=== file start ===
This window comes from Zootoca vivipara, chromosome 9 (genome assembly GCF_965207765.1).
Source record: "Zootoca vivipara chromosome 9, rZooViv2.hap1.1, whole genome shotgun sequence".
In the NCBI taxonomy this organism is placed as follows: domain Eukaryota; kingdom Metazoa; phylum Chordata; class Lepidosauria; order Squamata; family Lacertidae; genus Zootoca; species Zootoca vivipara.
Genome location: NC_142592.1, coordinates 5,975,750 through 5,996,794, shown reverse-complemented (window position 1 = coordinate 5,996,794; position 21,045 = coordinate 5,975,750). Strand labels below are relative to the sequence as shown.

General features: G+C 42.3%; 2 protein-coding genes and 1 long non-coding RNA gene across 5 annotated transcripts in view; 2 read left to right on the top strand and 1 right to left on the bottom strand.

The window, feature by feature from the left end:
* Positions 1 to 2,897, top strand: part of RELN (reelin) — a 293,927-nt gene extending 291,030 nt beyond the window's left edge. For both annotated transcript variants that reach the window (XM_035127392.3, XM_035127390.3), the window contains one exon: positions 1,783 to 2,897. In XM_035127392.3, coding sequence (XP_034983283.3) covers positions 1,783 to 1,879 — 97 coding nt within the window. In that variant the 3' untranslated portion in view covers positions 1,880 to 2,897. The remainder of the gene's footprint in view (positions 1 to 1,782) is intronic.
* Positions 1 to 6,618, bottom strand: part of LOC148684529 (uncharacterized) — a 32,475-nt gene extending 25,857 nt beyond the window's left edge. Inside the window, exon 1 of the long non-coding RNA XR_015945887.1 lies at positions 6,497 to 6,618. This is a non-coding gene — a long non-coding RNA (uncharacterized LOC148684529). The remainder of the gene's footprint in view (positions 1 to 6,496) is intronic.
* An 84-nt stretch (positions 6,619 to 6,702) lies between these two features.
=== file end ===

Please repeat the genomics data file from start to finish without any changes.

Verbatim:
This window comes from Zootoca vivipara, chromosome 9 (genome assembly GCF_965207765.1).
Source record: "Zootoca vivipara chromosome 9, rZooViv2.hap1.1, whole genome shotgun sequence".
In the NCBI taxonomy this organism is placed as follows: domain Eukaryota; kingdom Metazoa; phylum Chordata; class Lepidosauria; order Squamata; family Lacertidae; genus Zootoca; species Zootoca vivipara.
Genome location: NC_142592.1, coordinates 5,975,750 through 5,996,794, shown reverse-complemented (window position 1 = coordinate 5,996,794; position 21,045 = coordinate 5,975,750). Strand labels below are relative to the sequence as shown.

General features: G+C 42.3%; 2 protein-coding genes and 1 long non-coding RNA gene across 5 annotated transcripts in view; 2 read left to right on the top strand and 1 right to left on the bottom strand.

The window, feature by feature from the left end:
* Positions 1 to 2,897, top strand: part of RELN (reelin) — a 293,927-nt gene extending 291,030 nt beyond the window's left edge. For both annotated transcript variants that reach the window (XM_035127392.3, XM_035127390.3), the window contains one exon: positions 1,783 to 2,897. In XM_035127392.3, coding sequence (XP_034983283.3) covers positions 1,783 to 1,879 — 97 coding nt within the window. In that variant the 3' untranslated portion in view covers positions 1,880 to 2,897. The remainder of the gene's footprint in view (positions 1 to 1,782) is intronic.
* Positions 1 to 6,618, bottom strand: part of LOC148684529 (uncharacterized) — a 32,475-nt gene extending 25,857 nt beyond the window's left edge. Inside the window, exon 1 of the long non-coding RNA XR_015945887.1 lies at positions 6,497 to 6,618. This is a non-coding gene — a long non-coding RNA (uncharacterized LOC148684529). The remainder of the gene's footprint in view (positions 1 to 6,496) is intronic.
* An 84-nt stretch (positions 6,619 to 6,702) lies between these two features.